Titanic was at longitude 44-35' West at noon on April 14. Captain Smith planned to turn her at longitude 47-00'West.. 126 miles away. This would use-up 2 degrees 25 minutes of the expected longitude change and 126 miles of the expected day's run between April 14 and 15. leaving 9 degrees 10 minutes of logitude to use up of the total expected change from when Titanic turned at 47-00'West until Noon the next day, April 14. Then.she would be put on a course of 265 True and maintain that course until near her destination. If we translate 9 degrees 10 minutes of longitude into distance, we get 414 miles. Thus we can deduce that Captain Smith expected his ship to cover a distance of between 126 + 414 miles = 540 miles and 126 + between Noon April 14 and Noon April 15. This means that Smith did not plan a hike in speed before Noon April 15 but more than likely worked his planned clock change using the same distance run as between April 13 and April 14...546 miles. Otherwise, he would have ordered a greater clock chnage.. 48 minutes instead of 47 minutes.
As for extra boilers:he would need the extra power these would provide to combat the adverse effect of the Gulf Stream which he and every other captain knew(and still knows) , he would encounter some time after Noon on April 14.

It never ceases to amuse me when I see alegations of lying to a Wreck Commissioner. Like many others; the author of the article in question does not understand the value a Deck Officer places on his 'ticket'. Get caught lying to a Commisioner and he can kiss his career goodby. Lightoller was in front of the best in the business. He also had the uncertainty of not knowing that at any time, any one of the surviving deck crew or over 700 passengers might do an "Ernest Gill" on him. Additionally he had the one unknown element to contend with; 5th Officer Lowe. Lowe was a rebel and a perfectionist. He would most certainly not have lied for Smith or anyone else. He was not a Company man in the true sense having been but 15 months with the WSL.
Additionally; Lightoller lied to his 'friend. In fact, he told his questioners that the engine revolutions remained at 75 with a short period of 76 on one engine. This was the same revs for the previous day's run.

The truth is seldom intersting or dramatic enough for most story-tellers. That is evident from this work so far. But the man's not alone.

The idea of speed from day one dismisses the 'day's run' evidence supplied by 3rd Officer Pitman.

However that information was not only of interest to Ismay et al.
Passengers gambled on the day's run figure. A number- The Captain' Number - would be posted on the notice board each morning. This was the captain's 'best guess' for the number of miles run since noon the previous days. In fact the captain didn't have anything to do with it. The job of providing that ficticious number was usually given to the 2nd Officer.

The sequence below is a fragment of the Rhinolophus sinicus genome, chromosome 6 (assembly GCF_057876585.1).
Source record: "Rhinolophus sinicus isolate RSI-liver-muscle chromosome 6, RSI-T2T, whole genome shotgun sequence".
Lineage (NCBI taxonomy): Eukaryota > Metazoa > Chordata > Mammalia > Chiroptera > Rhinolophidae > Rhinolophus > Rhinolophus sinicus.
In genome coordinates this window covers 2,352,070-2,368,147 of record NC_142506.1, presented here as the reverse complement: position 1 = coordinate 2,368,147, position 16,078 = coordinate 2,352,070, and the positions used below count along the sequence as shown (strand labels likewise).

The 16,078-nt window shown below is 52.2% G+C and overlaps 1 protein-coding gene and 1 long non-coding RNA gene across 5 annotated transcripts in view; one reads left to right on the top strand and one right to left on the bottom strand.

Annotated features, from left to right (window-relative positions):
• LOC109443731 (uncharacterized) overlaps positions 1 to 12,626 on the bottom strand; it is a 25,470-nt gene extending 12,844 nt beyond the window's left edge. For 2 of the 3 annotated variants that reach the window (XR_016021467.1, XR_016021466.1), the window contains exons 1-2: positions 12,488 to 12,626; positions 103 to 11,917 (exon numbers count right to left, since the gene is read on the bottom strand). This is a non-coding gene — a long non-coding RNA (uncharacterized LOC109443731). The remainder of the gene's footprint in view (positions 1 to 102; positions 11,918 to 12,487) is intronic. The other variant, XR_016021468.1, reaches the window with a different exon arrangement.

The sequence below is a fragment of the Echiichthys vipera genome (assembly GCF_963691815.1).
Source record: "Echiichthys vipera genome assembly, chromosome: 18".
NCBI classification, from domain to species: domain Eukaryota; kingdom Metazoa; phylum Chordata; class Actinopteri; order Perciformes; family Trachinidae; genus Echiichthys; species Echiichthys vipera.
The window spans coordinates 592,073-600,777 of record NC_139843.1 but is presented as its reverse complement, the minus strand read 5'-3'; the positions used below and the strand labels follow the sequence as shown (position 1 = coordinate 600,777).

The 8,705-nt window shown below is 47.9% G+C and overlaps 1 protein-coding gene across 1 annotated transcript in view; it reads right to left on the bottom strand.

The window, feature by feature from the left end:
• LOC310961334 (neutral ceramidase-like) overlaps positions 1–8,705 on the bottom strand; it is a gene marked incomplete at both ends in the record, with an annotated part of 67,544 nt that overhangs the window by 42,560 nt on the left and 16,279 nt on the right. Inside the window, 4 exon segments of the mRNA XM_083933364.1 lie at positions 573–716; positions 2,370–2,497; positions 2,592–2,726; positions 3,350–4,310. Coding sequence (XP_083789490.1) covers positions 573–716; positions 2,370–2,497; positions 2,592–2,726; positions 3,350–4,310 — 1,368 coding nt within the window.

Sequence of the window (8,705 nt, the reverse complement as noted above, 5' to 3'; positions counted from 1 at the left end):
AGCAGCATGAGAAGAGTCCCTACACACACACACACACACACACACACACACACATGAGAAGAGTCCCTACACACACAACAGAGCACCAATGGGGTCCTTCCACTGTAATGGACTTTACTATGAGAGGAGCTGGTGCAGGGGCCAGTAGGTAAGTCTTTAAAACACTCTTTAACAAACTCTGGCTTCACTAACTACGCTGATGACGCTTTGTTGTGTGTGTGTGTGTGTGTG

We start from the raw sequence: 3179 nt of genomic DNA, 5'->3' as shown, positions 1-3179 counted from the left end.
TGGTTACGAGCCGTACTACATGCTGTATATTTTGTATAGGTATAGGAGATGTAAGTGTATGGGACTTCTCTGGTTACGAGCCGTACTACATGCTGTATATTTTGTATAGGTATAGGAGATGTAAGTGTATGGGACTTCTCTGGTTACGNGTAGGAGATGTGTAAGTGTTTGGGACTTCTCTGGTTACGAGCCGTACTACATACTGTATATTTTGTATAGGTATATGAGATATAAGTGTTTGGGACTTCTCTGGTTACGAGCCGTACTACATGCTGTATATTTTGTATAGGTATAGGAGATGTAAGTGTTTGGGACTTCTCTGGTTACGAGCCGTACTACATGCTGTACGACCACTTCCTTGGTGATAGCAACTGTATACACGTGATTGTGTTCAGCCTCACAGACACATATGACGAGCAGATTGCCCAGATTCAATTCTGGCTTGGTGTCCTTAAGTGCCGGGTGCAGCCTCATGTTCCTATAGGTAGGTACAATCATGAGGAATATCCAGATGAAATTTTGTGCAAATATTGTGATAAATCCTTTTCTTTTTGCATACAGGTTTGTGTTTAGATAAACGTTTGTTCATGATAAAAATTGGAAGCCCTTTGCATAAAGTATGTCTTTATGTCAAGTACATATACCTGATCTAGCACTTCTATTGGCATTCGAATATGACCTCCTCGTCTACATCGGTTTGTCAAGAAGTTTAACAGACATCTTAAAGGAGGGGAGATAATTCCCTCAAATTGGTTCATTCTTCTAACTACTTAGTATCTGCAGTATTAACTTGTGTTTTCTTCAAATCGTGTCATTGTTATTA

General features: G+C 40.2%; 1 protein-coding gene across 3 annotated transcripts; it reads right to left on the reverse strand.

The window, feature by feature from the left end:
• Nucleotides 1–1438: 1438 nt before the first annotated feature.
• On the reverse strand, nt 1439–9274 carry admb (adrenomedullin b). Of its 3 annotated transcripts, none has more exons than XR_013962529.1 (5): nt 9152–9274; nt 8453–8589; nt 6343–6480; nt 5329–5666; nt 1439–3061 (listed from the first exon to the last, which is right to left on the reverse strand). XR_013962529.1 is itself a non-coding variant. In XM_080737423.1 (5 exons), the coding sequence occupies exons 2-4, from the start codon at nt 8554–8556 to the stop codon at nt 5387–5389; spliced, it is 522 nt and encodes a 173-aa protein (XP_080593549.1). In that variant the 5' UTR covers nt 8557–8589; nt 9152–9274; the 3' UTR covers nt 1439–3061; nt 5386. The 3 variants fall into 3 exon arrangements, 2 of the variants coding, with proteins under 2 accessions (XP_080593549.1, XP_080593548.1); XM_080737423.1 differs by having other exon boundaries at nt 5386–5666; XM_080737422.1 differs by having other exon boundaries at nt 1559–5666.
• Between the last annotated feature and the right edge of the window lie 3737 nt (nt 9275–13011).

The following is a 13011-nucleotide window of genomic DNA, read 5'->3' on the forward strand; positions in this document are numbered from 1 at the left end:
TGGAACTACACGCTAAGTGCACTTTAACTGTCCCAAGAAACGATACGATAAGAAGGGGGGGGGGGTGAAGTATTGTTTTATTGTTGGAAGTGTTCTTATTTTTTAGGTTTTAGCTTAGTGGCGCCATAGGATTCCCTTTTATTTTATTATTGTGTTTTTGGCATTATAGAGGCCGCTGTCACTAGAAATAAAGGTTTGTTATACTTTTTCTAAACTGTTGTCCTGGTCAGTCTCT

Passengers would either bet on the Captain's Number or pick a number or numbers on each side of it. Shortly after Noon,when the vessel's position was known, the proper Day's Run number would be posted. The passenger with that number or the one nearest to it would win the pot or share it with others. For a hidden speed agenda to be successful, that noon figure would need to be fudged. No way sunshine! Can anyone inagine the damge such a revalation would do to business?

Another is the idea that Ismay would risk a mid-Atlantic break-down on the maiden voyage. Utter rubbish!

Ill leave it there. As others have pointed-out on FB, there's a plethora of inacuracies so far.

Jim C.
 

loudenaro

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I just read Chapter 13, with an eye towards what the Officers may have been thinking with the idea of loading passengers through the gangway doors. I just noticed upon reading On A Sea Of Glass where Boxhall is quoted as saying he was afraid to get near the "mob" standing by the doors on the starboard side, as they would have swamped his boat had they chosen to jump, but in all my years of research I must have somehow missed McGough's overhearing Murdoch's ordering Nichols to go down to the gangway to get out this wooden slab that might hold 40 or more people. This points conclusively to some sort of plan to really use the doors, perhaps there was even an organized effort to gather passengers, and I wonder whether or not this mob of unfortunates were among the people Gracie witnessed emerge on the boat deck shortly before the end when it became obvious that the only boat located off the starboard side was not coming to their aid after they had so patiently gathered below?
 

TimTurner

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That e-mail keeps bouncing back to me undelivered.

This study never really proves that Titanic was on the Northern route, nor does it prove why Officer Wilde was transferred. It sets forth a plausible scenario for this, then assumes that that scenario is true. While this doesn't make it wrong, it does not constitute proof.

If Titanic was on the Northern Route, then the Californian would also have to have been on the Northern Route, because they were north of Titanic. It also strongly implies that Carpathia was on the Northern Route. Titanic hit the sea floor 13 miles south of the position reported in the news and in the American Senate and British Board of Trade inquiries. This implies that Titanic made a sudden turn and headed south for dozens of miles just before or after she hit the iceberg.